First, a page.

English 101

Notes for Robert Musil

Young Torless (1906)


Musil’s Life:

1880: b. Klagenfurt, Austria; father a professor of engineering & aristocrat; mother Czech. Ménage-à-trois with Heinrich Reiter (possible Musil’s father).

1892-97: attends military boarding schools at Eisenstadt & Hranice.

1898-1901: degree in engineering.

1901-2: military service, contracts syphilis. Meets Herma Dietz (dies 1907 of syphilis).

1902-3: assistant to the professor of engineering, Stuttgart. Begins Torless.

1903-08: grad student in philosophy, mathematics, physics, psychology; completes Torless 1905; Ph.D. 1908. Writes "Electric Motors for Small Business" and "Domestic Heating"

1906: Publishes Young Torless.

1910-14: Librarian, Technological University, Vienna.

1911: marries Martha Marcovaldi; 6 yrs. older, Jewish, widowed & divorced, 2 children.

1914-18: officer in Austrian army, decorated.

1930-33: The Man Without Qualities, vols. I and II.

1938: Anschluss; moves to Switzerland. Man Without Qualities banned by Nazis.

1942: Dies in Geneva.




The Confusions of Young Torless

Title: classic bildungsroman: adolescent search for values and identity, which are still in flux.

Confusion is productive — contrast with the complacency of adults, such as the math teacher, or the practical outlook of people like Bozena.

Contrast also between Torless’s uncertainty and Beineberg & Reiting, who know what they want from the future (i.e. power).

For Torless himself, the world is a dark wood in which he is lost (childhood experience with the trees (p. 26). Musil, ("Old Torless") and his readers, have more maturity and a clearer perspective on events — but this comes at the cost of choosing a particular framework for understanding the book.

Four ways of reading Young Torless:

  1. As bildungsroman: a realistic account of the social and personal uncertainties of adolescence.


Bildungsroman must be an ironic form, because "it’s just a phase" — we look back at ourselves with feelings of superiority; or, if we are grown up, we look "down" at teenagers.

But also expresses the arrogance and purity of teen-agers — their sense of being superior to us, distaste for lies and compromise.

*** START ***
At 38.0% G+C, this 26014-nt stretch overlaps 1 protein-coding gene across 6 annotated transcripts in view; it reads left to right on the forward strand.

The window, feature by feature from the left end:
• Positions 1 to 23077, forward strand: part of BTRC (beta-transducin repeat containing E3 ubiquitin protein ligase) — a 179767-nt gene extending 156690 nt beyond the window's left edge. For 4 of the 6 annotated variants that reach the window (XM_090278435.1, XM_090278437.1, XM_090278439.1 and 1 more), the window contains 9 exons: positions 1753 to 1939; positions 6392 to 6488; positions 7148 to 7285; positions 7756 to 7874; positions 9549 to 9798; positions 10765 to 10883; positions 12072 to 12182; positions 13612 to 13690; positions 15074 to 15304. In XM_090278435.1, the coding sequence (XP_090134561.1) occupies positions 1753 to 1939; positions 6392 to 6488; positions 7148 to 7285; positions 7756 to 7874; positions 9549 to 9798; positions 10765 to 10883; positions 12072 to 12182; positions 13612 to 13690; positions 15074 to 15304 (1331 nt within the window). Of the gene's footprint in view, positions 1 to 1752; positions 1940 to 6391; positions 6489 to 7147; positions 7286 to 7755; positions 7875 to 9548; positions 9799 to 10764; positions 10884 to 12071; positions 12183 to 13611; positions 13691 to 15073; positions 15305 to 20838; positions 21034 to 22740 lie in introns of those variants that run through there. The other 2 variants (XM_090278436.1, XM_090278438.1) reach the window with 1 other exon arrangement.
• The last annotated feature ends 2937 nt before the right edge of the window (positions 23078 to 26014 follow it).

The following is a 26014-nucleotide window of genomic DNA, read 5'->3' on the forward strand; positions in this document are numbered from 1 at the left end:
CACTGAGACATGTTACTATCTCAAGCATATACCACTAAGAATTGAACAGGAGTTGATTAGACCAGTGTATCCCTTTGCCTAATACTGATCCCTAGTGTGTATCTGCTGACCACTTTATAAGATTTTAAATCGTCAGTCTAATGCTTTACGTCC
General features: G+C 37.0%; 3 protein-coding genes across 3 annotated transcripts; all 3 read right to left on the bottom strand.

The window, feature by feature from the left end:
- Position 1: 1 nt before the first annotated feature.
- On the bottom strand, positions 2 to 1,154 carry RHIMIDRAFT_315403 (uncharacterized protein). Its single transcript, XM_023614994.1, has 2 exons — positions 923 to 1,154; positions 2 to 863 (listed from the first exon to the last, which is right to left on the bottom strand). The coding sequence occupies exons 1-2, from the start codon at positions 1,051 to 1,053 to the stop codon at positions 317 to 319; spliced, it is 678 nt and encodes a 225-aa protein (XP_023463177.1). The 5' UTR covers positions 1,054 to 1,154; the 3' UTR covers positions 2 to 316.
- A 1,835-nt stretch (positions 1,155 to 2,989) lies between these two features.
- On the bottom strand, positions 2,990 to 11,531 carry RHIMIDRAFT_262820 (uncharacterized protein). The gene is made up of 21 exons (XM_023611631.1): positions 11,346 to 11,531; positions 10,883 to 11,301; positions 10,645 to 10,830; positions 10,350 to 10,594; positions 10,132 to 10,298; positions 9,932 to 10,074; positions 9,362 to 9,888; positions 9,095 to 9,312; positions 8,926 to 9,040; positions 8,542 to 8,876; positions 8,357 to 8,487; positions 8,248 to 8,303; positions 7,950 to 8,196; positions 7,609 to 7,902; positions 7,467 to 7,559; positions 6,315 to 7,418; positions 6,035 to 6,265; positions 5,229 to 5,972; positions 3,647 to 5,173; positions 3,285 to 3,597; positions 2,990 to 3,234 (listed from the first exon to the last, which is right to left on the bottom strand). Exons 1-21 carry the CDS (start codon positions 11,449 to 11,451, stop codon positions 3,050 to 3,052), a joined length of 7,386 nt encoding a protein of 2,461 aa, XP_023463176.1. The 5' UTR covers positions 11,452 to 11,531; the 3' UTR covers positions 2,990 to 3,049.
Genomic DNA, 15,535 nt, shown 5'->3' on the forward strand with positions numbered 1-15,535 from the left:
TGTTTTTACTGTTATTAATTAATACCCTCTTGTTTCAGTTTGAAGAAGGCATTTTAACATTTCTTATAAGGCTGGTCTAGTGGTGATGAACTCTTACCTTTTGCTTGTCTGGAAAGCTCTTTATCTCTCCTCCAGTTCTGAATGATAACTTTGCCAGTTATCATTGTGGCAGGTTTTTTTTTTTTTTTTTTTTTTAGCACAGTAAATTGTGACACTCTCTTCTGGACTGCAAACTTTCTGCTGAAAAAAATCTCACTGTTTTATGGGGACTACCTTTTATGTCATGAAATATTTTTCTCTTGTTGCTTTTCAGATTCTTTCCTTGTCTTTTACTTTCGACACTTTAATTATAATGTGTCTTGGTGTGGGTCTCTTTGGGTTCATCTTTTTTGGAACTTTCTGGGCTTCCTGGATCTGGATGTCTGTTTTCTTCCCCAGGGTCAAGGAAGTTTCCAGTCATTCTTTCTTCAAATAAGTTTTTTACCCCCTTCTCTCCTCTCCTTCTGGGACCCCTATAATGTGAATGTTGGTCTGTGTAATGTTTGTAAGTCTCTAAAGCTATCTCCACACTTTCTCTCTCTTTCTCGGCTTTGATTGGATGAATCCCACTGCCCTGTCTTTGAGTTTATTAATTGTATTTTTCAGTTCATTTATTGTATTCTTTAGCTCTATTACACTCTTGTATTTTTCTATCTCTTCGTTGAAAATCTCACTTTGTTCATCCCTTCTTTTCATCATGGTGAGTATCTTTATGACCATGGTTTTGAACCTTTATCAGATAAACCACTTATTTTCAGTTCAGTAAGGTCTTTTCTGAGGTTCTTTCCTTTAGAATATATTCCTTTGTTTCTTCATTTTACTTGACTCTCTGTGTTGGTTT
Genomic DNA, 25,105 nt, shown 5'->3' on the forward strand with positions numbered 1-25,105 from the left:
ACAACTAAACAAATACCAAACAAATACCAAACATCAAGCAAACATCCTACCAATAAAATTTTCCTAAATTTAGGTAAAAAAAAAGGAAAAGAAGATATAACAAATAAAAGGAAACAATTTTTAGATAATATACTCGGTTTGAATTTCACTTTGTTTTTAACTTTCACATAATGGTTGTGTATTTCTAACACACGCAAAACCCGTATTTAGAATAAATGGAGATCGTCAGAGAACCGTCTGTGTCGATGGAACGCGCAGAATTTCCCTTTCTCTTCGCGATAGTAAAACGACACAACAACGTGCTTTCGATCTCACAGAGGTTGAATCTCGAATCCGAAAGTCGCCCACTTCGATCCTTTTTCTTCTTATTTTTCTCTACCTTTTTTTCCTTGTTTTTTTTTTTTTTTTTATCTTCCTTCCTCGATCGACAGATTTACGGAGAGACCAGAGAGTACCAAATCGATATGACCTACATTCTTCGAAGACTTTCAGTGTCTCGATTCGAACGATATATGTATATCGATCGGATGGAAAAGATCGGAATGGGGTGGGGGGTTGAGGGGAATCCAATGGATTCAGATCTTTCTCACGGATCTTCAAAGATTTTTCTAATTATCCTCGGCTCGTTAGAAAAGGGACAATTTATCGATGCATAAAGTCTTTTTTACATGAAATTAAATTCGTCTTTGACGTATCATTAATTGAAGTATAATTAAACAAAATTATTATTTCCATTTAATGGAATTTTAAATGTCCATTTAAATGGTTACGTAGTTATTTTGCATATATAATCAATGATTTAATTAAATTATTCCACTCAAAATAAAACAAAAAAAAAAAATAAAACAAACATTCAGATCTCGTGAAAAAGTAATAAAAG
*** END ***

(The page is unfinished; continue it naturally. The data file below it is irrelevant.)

Parallel with Hemingway: generally, the theme of innocence and experience (Nick Adams); specifically, stories like "The End of Something" — mistrust of the female, negative aspects of male bonding.

Bildungsroman ends in the middle: hero has achieved insight, but hasn’t yet reached mature success in relationships or work. Ready to take flight, after removal of the main obstacle to self-realisation (e.g. "the nets" Joyce; devouring mother, Lawrence).

Torless’s "confrontation with power, magic, and sexuality is portrayed as a creative moment of vulnerability, which has potential for destruction, humiliation, or self-knowledge. The adult, bourgeois world of light, order, and reason is challenged by a world that is associated with lower or fallen status, with childhood solitude and fantasies, with the whore Bozena, and with the irregular activities of his friends."


Perhaps also a kunstlerroman


Myth of Philoctetes, "the wound and the bow."

P is bequeathed the bow of Hercules, with which he will kill Paris & win the Trojan war — but Hera has him stung by a viper, which gives him a stinking wound. The skill and the wound go together.

That which is "unhappy," different" about the young person is precisely that which will make him a writer, or at least a modernist one — "the pearl is a disease of the oyster."

Torless’s moral passivity can be explained as artistic detachment — you can’t observe properly if you intervene. Alternatively, it is part of the artist’s journey to the underworld, discovery of his unconscious.

but it’s left open whether T. will resolve his confusion in that way — as, in real life, Musil was still uncertain about whether he could become a writer.


The divided self:

Musil: "the incommensurability of the world of feelings and that of the understanding."

"My father was very clear; my mother was characteristically confused. Like messy hair on a pretty face." [Similarity to Mann]

M. "did not believe that expressionism’s cult of personality, feeling, intuitionism, and willfulness was the correct response. Expressionism’s invocation of great ideas ‘such as suffering, love, eternity, goodness, inordinate desire, whore, blood, chaos, etc.’ turned out to be ‘no more valuable than the lyrical activity of a dog barking at the moon.’" (Luft 167)

  1. Apollonian side of Musil is made wary by expressionism’s emotional turbulence.
  2. Torless "stands back" from his emotions and judgements, seeks to find a comprehensible framework to put them in. In this respect, not a fully "existential" novel.

  4. Expressionists wrote "school novels" from a "voice of our generation" perspective: sensitive youth, corrupt school and elders. Musil too "cool" a mind to fall for this. Not very interested in adult power structures, which tend to be merely weak, ignorant and incompetent. Emphasis on "horizontal" power relations between members of the same generation.

Luft: "there is no attempt to blame the episode on the school or to idealize the values and experience of the students. The real threat comes from Beineberg and Reiting, whose sadism and cynical manipulation point explicitly to the world outside the academy."


"the move toward Schopenhauer’s novel of inner events is apparent in the use of inner monolog and psychological analysis, but the conventions of nineteenth-century narrative realism are still largely intact."


"Musil was offended by the notion that his book was a confession or a reformist tract, and it was only late that he appreciated the extent to which he had portrayed something typical." (57)



  1. As fictionalised philosophy: what is real in the world? How do emotion and reason interact?